Eric Barbry

Internet Marketing and Crowdsourcing: What are the Limits?

The Internet marketing industry is exploring various strategies to try to influence the behaviors of Internet users as how they behave has now become integral to the operation of a growing number of services offered by search engines (e.g. Google Suggest) and more generally social networks.

Crowdsourcing is one of the avenues used to achieve their goals: via crowdsourcing platforms, companies can pay Internet users to complete a variety of microtasks ranging from performing image recognition to translating content, clicking on “like” or posting comments.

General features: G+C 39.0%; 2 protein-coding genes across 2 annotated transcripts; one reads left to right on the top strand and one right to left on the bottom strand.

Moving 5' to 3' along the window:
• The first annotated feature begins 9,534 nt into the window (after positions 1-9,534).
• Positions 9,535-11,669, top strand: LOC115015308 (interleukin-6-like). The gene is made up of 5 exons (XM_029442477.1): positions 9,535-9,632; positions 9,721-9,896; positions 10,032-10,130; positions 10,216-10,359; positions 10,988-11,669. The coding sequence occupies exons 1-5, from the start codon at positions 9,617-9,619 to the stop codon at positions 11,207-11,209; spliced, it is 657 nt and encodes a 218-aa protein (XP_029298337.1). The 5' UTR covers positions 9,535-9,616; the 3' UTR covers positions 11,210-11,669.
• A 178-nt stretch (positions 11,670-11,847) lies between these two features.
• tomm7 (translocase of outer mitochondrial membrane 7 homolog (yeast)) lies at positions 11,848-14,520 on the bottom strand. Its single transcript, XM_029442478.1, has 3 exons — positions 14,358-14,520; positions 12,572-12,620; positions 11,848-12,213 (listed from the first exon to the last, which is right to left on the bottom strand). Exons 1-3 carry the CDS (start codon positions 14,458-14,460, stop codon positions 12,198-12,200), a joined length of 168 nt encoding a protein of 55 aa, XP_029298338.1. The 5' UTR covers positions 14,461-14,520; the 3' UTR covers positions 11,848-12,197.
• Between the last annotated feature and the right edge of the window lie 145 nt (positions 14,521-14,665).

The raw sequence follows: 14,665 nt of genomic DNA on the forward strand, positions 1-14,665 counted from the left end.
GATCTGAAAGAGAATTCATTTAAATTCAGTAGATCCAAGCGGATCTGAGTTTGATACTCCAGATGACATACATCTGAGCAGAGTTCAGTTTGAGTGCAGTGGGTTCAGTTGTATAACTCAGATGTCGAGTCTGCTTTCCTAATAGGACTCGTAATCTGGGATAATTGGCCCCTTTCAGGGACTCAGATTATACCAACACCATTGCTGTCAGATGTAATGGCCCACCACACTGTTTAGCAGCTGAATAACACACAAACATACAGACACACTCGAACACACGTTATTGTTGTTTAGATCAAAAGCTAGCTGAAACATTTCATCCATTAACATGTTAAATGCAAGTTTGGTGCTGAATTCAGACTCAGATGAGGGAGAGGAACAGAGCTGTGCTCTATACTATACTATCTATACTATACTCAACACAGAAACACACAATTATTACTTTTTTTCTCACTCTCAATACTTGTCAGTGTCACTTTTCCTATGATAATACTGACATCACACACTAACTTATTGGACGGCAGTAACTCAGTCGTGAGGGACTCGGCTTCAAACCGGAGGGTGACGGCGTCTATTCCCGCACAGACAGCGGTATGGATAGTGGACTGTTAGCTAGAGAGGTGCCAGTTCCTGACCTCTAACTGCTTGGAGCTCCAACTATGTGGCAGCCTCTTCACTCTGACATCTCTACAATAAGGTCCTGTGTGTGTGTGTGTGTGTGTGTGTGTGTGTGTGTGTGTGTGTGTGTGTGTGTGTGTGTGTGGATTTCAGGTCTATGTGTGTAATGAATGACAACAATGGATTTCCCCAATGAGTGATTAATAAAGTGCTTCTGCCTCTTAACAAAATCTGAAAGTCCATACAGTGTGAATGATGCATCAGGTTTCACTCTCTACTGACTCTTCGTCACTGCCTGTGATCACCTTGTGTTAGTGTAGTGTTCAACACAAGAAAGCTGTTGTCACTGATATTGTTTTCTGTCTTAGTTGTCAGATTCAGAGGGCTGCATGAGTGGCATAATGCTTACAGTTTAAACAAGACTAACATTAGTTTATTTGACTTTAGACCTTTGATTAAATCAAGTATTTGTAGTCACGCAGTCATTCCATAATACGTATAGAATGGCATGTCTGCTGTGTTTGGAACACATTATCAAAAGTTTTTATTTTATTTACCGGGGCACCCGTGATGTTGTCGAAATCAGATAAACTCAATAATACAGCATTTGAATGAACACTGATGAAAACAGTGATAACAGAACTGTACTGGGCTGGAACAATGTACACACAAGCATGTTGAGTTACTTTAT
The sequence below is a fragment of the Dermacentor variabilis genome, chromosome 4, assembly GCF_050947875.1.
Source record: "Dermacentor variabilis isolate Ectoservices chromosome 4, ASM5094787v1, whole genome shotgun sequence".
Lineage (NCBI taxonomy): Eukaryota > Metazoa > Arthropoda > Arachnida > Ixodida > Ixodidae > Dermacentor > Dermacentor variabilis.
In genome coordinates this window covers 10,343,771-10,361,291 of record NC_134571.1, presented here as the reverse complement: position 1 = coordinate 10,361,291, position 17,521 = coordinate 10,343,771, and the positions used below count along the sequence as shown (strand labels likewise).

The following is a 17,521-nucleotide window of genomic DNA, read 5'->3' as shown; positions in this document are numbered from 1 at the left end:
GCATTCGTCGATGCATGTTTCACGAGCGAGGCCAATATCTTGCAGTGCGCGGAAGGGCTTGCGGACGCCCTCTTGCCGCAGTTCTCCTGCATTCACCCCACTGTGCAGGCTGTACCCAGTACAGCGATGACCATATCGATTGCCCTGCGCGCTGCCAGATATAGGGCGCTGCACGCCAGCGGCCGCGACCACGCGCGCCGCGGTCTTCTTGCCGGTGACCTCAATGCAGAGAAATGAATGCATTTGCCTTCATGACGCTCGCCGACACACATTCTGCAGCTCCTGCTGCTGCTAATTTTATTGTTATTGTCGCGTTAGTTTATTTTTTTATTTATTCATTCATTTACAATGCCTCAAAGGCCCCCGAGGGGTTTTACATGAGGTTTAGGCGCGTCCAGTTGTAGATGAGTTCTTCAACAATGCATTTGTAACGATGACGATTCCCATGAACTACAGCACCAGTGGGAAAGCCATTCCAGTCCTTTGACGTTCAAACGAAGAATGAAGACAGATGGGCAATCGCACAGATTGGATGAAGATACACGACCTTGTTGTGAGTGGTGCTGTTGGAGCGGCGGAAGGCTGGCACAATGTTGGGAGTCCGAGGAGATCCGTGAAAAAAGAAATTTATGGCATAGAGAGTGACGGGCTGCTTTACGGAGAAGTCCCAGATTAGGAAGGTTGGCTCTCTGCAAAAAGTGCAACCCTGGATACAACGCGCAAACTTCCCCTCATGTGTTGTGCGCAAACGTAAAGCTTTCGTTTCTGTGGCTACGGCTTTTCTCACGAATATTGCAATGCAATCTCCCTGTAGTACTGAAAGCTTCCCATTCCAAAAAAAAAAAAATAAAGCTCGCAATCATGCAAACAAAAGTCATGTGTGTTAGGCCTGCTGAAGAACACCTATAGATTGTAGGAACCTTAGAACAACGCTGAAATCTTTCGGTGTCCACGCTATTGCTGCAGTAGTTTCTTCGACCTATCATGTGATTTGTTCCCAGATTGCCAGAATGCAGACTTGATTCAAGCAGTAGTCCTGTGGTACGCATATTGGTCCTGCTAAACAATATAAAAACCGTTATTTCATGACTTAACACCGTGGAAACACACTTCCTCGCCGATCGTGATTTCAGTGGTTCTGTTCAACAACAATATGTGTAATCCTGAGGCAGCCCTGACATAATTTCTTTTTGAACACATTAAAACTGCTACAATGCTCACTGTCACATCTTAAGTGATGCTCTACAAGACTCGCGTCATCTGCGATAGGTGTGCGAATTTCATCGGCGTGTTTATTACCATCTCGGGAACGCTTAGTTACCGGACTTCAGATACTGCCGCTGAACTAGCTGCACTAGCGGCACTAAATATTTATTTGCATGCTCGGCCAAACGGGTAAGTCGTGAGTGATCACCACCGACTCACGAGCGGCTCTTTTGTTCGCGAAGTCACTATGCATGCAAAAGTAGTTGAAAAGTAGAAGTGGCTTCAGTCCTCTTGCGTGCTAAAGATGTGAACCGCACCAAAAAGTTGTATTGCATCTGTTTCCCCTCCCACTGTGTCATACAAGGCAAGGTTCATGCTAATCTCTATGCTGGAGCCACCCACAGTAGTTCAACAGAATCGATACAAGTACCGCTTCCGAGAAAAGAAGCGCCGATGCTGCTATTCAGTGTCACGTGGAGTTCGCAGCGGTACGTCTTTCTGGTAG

One can easily imagine how crowdsourcing platforms can be misused to produce fake comments or harm someone’s online reputation. In France, this type of behavior constitutes unfair trade practices and is actionable under Article L 120-1 of the French Consumer Code.

If a website experienced an unexplained drop in traffic or begins to be associated with negative search suggestions or comments, it is worth taking a closer look at these platforms. In France, to record evidence and build a case, companies should have the litigious practices recorded by a competent member of the legal profession (in France a huissier will draft their findings in a report called constat).

Link: Article L 120-1 of the French Consumer Code (in French)